"The International Ice Hockey Federation is dedicated to the worldwide growth and development of ice hockey and In-line hockey, providing exemplary leadership and governance by diligently observing the principles of democracy, fairness, solidarity and transparency for its member national associations.
The International Ice Hockey Federation achieves this by establishing in writing a governance structure with defined roles where accountability and responsibilities are clearly documented
The procedures for holding democratic elections and for all appointments to office are provided in written form with continuous communication between member national associations and the governing body and its officers on elections, appointments, goals, initiatives, the resolution of differences and all other matters in a fair, transparent, accessible and efficient manners."
IIHF's Statutes are specific rules agreed upon by the IIHF's members; bylaws are amendments to these rules. In short, the Rules and Bylaws are so to speak the very constitutional Treaty of the IIHF; it aims to prevent unfairness, unpredictability, inconsistency and so on in the governance of the IIHF.
The IIHF makes it crystal clear that the conduct of all affairs must be in accordance with the organization's Statutes and Bylaws, and regulations. This is stated in Statutes and Bylaws themselves, and in the public presentation of the organization on the IIHF's webpage:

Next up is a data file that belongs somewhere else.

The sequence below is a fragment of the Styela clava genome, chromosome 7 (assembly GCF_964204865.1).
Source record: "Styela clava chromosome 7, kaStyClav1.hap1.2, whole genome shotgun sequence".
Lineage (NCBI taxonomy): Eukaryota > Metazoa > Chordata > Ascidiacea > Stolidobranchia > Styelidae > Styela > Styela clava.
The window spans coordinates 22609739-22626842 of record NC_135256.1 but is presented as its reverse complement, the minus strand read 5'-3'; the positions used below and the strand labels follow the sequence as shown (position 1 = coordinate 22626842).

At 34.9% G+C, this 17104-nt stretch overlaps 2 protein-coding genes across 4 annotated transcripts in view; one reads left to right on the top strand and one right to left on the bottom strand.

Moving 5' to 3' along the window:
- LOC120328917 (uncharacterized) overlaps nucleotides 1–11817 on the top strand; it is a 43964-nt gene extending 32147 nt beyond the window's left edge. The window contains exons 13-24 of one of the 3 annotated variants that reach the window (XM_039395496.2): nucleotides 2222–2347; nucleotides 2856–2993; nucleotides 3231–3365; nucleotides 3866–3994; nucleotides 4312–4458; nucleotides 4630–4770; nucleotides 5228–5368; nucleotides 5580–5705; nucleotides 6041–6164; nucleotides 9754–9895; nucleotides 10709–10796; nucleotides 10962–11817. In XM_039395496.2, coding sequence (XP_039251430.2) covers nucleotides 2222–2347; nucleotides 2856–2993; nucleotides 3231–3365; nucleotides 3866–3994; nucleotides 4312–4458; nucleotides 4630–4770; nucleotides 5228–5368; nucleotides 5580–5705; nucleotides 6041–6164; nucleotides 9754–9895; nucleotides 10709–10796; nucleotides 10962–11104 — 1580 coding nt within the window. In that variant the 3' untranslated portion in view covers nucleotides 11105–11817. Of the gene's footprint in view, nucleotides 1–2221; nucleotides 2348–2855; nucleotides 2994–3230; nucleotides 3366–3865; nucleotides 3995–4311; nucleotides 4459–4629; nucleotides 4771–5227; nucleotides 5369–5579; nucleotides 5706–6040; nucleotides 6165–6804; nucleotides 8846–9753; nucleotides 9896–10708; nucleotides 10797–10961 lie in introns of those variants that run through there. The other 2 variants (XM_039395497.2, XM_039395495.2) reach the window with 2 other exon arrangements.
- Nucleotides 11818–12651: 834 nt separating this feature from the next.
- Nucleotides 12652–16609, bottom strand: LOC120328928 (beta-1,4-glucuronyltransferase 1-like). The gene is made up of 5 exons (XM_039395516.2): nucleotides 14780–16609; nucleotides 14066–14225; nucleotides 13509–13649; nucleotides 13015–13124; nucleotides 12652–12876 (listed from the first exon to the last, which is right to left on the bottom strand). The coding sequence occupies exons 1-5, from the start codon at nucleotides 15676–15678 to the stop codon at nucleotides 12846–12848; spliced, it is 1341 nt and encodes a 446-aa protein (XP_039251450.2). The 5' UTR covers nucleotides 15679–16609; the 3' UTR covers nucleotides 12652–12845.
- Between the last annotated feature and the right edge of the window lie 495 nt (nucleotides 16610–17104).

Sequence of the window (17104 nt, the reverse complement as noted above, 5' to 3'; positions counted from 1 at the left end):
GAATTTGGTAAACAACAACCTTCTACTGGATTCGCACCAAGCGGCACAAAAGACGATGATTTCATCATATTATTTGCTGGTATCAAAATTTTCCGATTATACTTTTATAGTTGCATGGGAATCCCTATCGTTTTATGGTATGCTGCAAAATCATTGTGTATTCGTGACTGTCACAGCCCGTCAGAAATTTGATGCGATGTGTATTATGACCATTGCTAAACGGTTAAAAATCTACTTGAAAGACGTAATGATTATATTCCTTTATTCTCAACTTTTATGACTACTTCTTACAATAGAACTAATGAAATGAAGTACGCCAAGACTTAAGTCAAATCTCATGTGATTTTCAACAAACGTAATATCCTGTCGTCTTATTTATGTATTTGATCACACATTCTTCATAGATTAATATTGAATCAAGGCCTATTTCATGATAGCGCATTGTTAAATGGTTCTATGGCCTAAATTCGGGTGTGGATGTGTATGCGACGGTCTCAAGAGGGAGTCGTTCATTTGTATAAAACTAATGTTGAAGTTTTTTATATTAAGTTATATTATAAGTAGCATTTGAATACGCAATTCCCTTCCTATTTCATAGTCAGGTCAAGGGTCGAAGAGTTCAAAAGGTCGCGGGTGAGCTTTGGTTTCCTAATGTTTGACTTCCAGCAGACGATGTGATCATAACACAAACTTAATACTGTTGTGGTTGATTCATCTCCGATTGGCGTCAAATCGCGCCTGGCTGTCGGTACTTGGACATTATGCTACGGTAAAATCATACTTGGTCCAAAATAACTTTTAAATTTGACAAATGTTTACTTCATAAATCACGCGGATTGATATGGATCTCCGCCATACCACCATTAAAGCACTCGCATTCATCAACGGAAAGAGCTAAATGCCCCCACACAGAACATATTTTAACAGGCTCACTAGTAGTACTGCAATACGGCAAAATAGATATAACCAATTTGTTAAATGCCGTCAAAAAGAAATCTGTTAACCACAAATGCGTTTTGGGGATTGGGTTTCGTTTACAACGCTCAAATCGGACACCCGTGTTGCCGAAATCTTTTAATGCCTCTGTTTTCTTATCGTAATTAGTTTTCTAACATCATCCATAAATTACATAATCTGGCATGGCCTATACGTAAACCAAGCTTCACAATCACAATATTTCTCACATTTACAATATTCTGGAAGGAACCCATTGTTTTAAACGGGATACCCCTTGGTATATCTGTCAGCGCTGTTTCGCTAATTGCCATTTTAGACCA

Rules and Bylaws §3: "The IIHF will take all necessary measures to...conduct the affairs according to its Statutes, Bylaws and Regulations;"
Webpage: see "IIHF Mission Statement" and here
"The General Congress is the IIHF's highest legislative body and makes decisions about the rules of the game, the statutes and bylaws. The General Congress elects the president and the council (board). The IIHF President is elected by the General Congress and chairs all congresses and council meetings. The council is the IIHF's highest executive body. The president represents the interests of the IIHF in all external matters and is responsible that all decisions are made in accordance with the federation's statutes, bylaws and regulations".
Officially, the IIHF is thus a rule-based organization, implying that all decisions must be accordance with the organization's Rules and Bylaws. These Rules and Bylaws are legally binding.